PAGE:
I was once a member of the ASA Subcommittee on the Evaluation Of Social Media and Public Communication In Sociology, which was chaired by Leslie McCall when they produced the report. (It is a subcommittee of the task force on engaging sociology, convened by then-President Annette Lareau.)

It’s worth reading the whole article, which also includes comments from Sara Ovink, McCall and me, in addition to the report. Having thought about this issue a little, I was happy to respond to Flaherty’s request for comment. These are the full comments I sent her, from which she quoted in the article:

1. We don’t need credit toward promotion for every thing we do. Scholars who take a public-facing stance in their work often find that it enhances the quality and quantity of their work in the traditional fields of assessment (research, teaching, service), so that separately rewarding the public work is not always necessary. I don’t need credit for having a popular blog – that work has led to new research ideas, better feedback on my research, better grad students, teaching ideas, invitations to contribute to policy, and book contracts.

2. We’d all love to be promoted for authoring a great tweet but no one wants to be fired for a bad one. Assessment of public engagement needs to be holistic and qualitative, taking into the account quality, quantity, and impact of the work. Simplistic quantitative metrics will not be useful.

3. It is also important to value and reward openness in our routine work, such as posting working papers, publishing in open access journals, sharing replication files, and disseminating open teaching materials. Public engagement does not need to mean separate activities and products, but can mean taking a public-facing stance in our existing work.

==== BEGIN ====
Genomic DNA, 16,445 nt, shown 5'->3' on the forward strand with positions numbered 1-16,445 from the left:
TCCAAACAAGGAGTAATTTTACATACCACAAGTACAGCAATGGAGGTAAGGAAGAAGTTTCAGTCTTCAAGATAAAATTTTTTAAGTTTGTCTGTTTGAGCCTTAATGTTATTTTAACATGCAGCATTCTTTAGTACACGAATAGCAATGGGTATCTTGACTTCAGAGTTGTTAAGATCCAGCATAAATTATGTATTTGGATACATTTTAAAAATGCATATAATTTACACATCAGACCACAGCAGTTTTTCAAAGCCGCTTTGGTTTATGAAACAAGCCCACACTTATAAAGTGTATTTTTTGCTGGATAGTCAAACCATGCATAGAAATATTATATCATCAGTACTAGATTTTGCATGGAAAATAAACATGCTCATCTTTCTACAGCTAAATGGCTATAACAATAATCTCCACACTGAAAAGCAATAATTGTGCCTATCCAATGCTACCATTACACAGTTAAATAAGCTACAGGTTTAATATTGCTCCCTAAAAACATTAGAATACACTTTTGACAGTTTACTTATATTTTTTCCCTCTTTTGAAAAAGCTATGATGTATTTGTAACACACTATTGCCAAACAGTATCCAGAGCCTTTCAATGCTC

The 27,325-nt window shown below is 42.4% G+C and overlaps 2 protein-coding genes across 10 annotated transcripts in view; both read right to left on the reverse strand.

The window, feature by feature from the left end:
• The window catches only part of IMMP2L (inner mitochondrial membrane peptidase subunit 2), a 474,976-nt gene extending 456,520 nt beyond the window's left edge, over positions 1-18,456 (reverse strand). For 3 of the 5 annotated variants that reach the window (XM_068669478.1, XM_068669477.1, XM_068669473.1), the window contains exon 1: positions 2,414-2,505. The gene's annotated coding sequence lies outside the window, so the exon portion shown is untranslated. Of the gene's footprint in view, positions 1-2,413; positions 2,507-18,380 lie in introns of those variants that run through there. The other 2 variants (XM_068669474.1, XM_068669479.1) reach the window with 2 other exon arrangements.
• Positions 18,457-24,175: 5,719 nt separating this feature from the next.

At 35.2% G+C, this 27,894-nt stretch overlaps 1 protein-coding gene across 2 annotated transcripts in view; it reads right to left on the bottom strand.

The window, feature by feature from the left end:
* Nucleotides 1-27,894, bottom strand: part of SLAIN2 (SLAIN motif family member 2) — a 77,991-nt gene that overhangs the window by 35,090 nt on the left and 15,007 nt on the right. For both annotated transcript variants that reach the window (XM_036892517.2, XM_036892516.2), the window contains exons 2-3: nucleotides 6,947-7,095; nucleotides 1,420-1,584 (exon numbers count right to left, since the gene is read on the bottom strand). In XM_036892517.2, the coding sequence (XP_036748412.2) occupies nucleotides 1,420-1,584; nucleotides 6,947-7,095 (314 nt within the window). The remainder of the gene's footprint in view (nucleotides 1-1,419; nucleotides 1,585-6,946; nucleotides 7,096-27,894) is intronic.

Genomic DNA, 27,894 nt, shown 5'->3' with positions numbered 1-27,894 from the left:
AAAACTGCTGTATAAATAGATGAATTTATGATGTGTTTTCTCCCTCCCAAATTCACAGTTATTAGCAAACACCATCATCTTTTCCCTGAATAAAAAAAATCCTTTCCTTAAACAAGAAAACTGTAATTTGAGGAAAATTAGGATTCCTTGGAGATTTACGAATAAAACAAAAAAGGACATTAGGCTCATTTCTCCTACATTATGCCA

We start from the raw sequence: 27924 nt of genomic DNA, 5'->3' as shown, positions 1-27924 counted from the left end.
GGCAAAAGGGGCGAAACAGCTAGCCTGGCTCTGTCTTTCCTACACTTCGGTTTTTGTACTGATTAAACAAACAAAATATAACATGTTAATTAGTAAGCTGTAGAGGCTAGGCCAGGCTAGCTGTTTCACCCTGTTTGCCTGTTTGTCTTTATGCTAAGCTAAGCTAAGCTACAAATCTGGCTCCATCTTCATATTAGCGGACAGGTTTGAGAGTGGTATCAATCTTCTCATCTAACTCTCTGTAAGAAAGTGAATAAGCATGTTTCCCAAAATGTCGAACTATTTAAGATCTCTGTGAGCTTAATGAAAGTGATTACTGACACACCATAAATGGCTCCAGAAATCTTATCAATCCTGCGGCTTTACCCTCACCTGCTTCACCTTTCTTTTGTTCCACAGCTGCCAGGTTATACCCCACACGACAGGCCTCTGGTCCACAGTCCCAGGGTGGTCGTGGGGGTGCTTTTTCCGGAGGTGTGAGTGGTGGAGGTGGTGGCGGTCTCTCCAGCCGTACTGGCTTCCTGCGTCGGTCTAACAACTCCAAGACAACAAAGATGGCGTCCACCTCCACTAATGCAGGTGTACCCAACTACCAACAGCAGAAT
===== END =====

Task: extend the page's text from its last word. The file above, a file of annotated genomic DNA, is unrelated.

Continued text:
The SocArxiv project is one outcome of these conversations (links to latest infosubmit a paper), especially relating to point #3 above. Academics who open up their work should be recognized for that contribution to the public good and for promoting the future of academia. In that spirit also I proposed a rule change for the ASA Dissertation Award, which now includes this:

To be eligible for the ASA Dissertation Award, candidates’ dissertations must be publicly available in Dissertation Abstracts International or a comparable outlet. Dissertations that are not available in this fashion will not be considered for the award.

It’s hard to change everything, but it’s not that hard to make some important changes in the right direction. Rewarding engagement and openness is an important step in the right direction.

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SocArXiv in development

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Readers of the blog have become familiar with my complaints about our publishing system (scan the academia tag for examples): it’s needlessly slow, inefficient, hierarchical, profit-driven, exploitative, and also doesn’t work well.